As reported by a number of news outlets, a proposal to carve a cultural centre out of the landscape has won the UNESCO design contest for a Bamiyan Valley site where two seventh-century statues of Buddha were destroyed by Taliban militants. Out of many applicants and design presentations, UNESCO picked and has now named an Argentina-based team led by architect Carlos Nahuel Recabarren as the winner of the competition. UNESCO had asked entrants to design a building for the edge of a valley in the central highlands of Afghanistan – a key Buddhist site on the ancient Silk Road trading route.
The winning proposal which is named “Descriptive Memory” presents the concept of “The Eternal Presence of Absence” and aims to envision a public park that extends out to meet the rooftops of a sunken building complex. These structures will surround a public plaza with a reflective pool on one side. The winning team has stated their design thinking in a statement that reads; “Our proposal tries to create not an object-building but rather a meeting place; a system of negative spaces where the impressive landscape of the Buddha Cliffs intertwine with the rich cultural activity that the centre will foster”.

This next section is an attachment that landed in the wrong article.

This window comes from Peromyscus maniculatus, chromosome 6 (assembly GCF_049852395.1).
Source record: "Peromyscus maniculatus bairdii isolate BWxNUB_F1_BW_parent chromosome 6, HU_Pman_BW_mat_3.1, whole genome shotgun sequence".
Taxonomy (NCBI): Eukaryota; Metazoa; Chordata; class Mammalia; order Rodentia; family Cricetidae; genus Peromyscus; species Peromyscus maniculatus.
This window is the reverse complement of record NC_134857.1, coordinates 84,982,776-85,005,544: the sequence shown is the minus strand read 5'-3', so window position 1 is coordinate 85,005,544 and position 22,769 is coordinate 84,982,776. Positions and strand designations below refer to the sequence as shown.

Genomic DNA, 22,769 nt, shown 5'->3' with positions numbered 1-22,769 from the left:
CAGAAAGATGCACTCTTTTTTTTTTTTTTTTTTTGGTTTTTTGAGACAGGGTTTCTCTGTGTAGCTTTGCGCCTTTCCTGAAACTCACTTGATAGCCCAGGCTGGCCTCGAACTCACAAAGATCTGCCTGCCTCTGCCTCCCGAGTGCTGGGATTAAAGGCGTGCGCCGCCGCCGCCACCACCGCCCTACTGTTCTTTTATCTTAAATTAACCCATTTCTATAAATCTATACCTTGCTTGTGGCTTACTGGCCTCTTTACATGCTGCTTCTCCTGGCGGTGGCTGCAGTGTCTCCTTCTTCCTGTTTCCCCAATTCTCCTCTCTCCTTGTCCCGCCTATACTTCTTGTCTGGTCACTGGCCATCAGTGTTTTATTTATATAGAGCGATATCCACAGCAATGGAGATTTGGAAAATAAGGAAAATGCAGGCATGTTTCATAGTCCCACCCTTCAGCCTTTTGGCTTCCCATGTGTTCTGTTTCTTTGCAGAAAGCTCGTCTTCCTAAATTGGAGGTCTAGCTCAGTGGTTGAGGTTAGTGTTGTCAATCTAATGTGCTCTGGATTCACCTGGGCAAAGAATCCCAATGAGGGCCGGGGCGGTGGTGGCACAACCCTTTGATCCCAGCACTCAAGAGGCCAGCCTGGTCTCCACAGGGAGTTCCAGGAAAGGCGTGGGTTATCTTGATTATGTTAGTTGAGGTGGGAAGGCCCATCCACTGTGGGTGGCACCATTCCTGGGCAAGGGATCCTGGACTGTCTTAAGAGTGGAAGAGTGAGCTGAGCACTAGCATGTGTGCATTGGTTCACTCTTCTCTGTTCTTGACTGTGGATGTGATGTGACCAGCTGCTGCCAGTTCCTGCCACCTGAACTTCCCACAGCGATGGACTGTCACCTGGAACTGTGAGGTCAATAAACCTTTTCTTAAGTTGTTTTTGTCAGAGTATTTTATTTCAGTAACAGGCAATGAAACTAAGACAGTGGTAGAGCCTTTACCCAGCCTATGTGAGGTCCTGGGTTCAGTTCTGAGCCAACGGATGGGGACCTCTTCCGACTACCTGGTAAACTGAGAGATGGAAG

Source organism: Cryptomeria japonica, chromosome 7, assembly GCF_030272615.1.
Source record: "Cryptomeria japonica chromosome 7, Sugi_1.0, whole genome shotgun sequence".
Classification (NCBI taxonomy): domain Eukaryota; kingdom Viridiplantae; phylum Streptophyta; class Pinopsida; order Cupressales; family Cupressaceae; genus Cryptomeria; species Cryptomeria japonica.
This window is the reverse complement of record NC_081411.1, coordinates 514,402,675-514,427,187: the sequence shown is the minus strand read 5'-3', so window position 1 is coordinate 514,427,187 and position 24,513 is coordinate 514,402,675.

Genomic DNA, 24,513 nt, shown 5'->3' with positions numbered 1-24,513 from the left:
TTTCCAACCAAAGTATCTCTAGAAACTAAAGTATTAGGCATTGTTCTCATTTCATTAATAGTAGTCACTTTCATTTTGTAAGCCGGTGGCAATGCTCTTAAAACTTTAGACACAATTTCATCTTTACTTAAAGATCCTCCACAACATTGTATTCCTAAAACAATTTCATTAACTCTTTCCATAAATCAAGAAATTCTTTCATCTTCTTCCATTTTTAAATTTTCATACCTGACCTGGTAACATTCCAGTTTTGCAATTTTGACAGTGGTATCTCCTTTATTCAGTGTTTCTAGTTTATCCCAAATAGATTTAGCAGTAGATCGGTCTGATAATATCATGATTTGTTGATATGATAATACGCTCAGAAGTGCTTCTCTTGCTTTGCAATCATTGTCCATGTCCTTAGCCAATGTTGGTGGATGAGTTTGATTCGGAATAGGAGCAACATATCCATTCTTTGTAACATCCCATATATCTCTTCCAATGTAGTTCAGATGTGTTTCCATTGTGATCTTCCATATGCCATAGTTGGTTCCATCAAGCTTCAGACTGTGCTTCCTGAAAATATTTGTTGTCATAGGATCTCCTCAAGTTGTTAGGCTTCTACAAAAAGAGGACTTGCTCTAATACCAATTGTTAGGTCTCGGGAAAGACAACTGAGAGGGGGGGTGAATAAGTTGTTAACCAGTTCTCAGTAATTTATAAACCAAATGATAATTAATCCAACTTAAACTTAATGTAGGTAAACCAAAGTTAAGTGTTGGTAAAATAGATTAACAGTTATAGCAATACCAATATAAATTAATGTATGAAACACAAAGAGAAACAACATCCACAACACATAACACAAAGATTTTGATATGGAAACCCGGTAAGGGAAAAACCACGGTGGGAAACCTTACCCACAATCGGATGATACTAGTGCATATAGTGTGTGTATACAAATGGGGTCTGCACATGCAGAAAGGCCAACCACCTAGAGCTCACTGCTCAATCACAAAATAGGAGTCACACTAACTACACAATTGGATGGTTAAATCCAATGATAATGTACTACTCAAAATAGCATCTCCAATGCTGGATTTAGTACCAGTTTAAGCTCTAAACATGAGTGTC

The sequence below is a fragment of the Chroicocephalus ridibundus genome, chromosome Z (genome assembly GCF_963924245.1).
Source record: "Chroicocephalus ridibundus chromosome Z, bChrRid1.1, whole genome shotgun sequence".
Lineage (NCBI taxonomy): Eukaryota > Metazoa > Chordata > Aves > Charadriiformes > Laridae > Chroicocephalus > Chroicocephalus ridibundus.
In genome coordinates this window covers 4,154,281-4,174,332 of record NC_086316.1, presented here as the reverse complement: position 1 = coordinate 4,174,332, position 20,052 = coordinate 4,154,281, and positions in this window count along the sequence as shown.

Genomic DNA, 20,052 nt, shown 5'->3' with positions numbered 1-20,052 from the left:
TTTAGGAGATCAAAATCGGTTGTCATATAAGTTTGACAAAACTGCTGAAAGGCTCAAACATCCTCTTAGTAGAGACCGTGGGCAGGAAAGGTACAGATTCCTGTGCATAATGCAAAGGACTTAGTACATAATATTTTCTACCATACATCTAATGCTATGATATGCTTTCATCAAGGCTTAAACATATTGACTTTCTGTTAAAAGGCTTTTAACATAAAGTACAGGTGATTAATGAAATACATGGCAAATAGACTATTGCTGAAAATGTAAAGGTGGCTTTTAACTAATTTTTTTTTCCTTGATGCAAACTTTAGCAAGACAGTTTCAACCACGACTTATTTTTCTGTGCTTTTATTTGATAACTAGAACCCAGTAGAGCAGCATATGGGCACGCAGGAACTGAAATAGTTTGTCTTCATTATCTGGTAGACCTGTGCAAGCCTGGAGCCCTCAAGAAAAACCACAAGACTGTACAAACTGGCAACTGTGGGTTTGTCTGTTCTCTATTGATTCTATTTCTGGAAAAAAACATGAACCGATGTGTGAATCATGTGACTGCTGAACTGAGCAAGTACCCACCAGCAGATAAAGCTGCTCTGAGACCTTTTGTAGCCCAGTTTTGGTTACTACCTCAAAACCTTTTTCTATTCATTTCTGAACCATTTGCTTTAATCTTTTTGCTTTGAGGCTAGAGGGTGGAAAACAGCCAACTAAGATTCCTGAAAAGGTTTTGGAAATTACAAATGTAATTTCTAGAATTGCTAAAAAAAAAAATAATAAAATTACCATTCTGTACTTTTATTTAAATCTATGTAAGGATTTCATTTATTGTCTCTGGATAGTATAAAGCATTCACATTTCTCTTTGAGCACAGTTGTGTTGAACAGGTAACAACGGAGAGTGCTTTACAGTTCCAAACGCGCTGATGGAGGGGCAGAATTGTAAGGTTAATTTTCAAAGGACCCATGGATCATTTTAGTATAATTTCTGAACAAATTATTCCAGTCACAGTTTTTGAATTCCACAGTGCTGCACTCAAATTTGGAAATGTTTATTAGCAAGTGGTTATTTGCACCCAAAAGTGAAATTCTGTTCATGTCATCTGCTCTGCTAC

It has been reported that the foothills of the cliffs along the valley feature several caves dating from between the third and fifth century, which were used as Buddhist monasteries, chapels and sanctuaries. The cliffs themselves once housed two giant seventh-century carvings of Buddha, standing at 55 meters and 35 meters high, but these were destroyed by Taliban forces in 2001.
Following an intervention to prevent an unauthorized team of German archaeologists from reconstructing the statues, UNESCO teamed up with the Afghan government’s Ministry of Information and Culture to launch a competition for a new building on the site at the end of 2014. Then, the winning design was anonymously selected from 1,070 proposals by a jury of seven experts, including Architecture for Humanity co-founder Cameron Sinclair and the Cooper Union’s acting dean Elizabeth O’Donnell. The jury praised the concept for its well-conceived plan, sensitive site strategy, and choice of brick as building material, elegant curving passageways, and appropriate consideration of scale. The financial support has been contributed by the Republic of Korea and the project will immediately move towards construction on a budget of $2.5 million. In addition to the activities surrounding the building of this site, the Afghan government plans to launch a national program to support cultural diversity, which will include a nationwide archaeological survey and targeted activities to safeguard minority rights across the country.